RALEIGH, N.C. (WNCN) – Collaborations Pharmaceuticals’ lab on North Carolina State University’s campus has been mostly quiet since the pandemic began. Most of their lab staff is working remotely.
When the pandemic was declared, Ana Puhl, senior scientist with the company, also went home.
“After being one week at home, I was thinking I need to something about this,” Puhl said.
Puhl came back to the lab to test if there were any antivirals already developed to help COVID-19 patients. It’s not a new idea. The currently available therapy Remdesivir was initially developed for Ebola.
“But that drug never got approved for Ebola. So they tested it in several coronaviruses, then [it showed it] was reactive, and they repurposed it,” said Puhl.
The lab doesn’t have the right biohazard clearance to test on coronavirus cells. So, Collaborations Pharmaceuticals teamed up with dozens of labs to help do the work. Researchers from N.C. State, UNC-Chapel Hill, and as far as Brazil are credited with helping in this testing.
Puhl found three antivirals — tilorone, quinacrine, and pyronaridine — used for Ebola and Marburg virus could potentially be repurposed, too. The findings were recently published in ACS Omega journal.
“This is really a great discovery,” Puhl said.
The discovery is just at the beginning stages. Animal testing and human trials are still needed before these treatments could ever gain approval for real-world use. Puhl said this portion will require them to gain more funding.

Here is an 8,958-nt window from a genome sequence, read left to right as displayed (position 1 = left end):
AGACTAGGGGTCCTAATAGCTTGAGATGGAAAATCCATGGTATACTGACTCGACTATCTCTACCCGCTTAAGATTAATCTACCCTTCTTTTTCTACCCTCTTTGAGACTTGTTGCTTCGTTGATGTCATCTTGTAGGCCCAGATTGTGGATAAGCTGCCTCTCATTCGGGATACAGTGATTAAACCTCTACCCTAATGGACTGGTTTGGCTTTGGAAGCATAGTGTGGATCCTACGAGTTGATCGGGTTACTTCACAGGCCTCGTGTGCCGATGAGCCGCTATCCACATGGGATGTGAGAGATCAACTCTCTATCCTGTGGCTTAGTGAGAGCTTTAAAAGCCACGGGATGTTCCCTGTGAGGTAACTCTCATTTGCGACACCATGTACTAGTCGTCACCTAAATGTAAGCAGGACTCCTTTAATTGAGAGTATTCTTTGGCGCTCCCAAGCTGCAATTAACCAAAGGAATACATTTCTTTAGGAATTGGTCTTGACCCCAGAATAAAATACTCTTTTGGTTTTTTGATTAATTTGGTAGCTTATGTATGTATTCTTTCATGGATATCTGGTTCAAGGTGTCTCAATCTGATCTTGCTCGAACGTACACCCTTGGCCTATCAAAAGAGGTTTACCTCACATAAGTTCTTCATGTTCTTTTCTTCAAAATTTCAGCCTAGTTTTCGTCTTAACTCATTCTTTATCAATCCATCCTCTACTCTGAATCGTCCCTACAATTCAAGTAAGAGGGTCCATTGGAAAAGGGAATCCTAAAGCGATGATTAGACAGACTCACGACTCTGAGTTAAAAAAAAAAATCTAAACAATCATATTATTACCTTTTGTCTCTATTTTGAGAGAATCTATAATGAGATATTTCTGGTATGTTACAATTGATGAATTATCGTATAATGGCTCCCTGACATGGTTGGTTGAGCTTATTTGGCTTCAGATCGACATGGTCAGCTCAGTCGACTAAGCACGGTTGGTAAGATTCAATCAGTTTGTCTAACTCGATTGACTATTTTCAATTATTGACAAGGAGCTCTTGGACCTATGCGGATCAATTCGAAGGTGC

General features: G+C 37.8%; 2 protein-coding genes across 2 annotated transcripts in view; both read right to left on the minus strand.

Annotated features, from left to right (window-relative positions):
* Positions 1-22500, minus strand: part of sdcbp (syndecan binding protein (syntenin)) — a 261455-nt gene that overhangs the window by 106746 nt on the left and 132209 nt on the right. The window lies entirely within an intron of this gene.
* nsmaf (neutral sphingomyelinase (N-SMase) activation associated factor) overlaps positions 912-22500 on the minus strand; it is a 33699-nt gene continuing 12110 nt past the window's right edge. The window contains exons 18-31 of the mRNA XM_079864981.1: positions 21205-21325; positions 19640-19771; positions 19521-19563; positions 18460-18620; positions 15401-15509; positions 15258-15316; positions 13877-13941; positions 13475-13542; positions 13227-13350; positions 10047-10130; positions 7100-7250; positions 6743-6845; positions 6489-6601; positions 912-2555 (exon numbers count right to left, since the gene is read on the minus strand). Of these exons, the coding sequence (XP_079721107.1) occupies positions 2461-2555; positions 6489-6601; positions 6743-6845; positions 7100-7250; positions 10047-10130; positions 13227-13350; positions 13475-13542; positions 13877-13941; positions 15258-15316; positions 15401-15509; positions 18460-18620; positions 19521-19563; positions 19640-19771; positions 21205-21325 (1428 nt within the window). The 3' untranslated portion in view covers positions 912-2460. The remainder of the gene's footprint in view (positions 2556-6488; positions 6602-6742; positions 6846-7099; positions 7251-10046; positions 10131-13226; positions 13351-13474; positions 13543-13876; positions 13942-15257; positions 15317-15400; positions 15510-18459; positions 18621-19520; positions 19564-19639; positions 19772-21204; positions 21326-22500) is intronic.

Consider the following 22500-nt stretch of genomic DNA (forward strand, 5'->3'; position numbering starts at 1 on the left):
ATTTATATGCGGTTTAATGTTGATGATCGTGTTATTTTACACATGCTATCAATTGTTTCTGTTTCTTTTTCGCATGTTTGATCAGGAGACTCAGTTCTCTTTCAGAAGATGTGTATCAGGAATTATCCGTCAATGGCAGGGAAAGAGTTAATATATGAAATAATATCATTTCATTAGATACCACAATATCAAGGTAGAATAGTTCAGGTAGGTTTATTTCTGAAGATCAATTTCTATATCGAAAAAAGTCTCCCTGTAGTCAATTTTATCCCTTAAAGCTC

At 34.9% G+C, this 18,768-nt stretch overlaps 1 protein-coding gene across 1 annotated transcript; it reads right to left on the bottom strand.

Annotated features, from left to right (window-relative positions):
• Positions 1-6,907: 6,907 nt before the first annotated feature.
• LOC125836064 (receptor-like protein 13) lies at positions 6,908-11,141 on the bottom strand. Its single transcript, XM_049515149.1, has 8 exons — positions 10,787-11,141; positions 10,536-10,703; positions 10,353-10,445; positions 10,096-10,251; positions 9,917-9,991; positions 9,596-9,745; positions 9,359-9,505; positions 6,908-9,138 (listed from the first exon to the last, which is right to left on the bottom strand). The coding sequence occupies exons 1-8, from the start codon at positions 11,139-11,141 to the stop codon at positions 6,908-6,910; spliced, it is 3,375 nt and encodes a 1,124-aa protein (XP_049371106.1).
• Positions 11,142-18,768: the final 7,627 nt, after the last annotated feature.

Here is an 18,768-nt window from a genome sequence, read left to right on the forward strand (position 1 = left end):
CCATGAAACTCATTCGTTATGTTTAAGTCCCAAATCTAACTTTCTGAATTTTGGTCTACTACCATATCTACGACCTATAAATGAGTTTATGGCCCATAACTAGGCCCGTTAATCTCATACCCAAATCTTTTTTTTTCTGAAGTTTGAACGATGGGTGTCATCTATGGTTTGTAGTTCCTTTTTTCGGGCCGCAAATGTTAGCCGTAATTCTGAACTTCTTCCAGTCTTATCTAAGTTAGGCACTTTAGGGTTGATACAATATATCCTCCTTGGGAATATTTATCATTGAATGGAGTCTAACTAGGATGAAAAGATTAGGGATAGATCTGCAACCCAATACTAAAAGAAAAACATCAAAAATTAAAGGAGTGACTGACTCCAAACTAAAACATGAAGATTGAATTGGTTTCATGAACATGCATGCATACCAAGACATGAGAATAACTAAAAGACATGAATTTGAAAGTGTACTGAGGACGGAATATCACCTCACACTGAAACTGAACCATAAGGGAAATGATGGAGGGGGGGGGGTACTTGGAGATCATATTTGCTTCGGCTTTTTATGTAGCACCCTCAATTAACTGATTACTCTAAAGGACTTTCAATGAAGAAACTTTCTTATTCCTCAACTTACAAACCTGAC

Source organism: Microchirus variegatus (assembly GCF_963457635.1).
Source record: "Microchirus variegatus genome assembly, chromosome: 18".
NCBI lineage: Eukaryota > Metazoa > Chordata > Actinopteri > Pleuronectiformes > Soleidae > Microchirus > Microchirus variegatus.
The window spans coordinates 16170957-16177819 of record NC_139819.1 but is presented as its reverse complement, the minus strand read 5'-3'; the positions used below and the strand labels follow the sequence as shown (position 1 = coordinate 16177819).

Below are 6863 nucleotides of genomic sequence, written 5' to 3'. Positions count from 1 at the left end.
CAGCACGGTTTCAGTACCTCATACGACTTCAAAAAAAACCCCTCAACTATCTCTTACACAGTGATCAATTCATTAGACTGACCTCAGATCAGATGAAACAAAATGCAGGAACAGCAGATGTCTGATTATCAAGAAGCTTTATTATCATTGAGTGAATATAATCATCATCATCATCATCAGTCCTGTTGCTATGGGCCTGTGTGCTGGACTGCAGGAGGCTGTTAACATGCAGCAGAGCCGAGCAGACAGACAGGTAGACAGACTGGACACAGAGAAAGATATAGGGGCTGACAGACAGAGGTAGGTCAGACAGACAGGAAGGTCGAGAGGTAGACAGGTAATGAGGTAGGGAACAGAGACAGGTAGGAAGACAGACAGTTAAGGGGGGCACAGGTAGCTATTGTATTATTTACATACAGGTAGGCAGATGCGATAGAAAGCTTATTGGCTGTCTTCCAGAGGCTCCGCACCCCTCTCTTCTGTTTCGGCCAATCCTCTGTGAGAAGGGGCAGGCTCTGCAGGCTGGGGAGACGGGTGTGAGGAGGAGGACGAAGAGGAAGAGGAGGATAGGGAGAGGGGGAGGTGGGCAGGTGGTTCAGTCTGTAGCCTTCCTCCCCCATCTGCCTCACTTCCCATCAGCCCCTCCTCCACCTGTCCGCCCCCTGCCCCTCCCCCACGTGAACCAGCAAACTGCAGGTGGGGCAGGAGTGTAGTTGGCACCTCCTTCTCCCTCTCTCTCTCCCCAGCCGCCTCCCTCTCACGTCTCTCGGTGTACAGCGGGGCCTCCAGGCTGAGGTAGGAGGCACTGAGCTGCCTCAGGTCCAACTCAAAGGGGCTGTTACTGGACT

Collaborations Pharmaceuticals hopes to get the treatments into a more accessible form.
“In case of Remdesivir, you would need to go to the hospital to get the drug injected, so you need oral drugs, like pills,” Puhl said.
Improving current treatments
Intravenous therapies are not ideal for people who have a difficult time getting into hospitals like those in remote areas or who are home-bound.
“I think it’s really important that we provide treatment for places where vaccines could not be delivered, at least at this moment,” Puhl said.
She added that beating COVID-19 will require a global effort when it comes to treatments and vaccines. If not?
“This virus strain will keep circulating, keep mutating, and we’ll never end this,” Puhl said.
The currently available treatments need to be used within 10 days of infection. It’s a tight window, as most people don’t know they’re infected until several days into their contraction. Adding to the challenge, not every health care facility has them available. If you’re at high risk for serious disease, little time can be wasted looking for treatment.
The U.S. Department of Health and Human Services has developed a therapeutics locator map. It shows health care facilities around the country where therapies are available.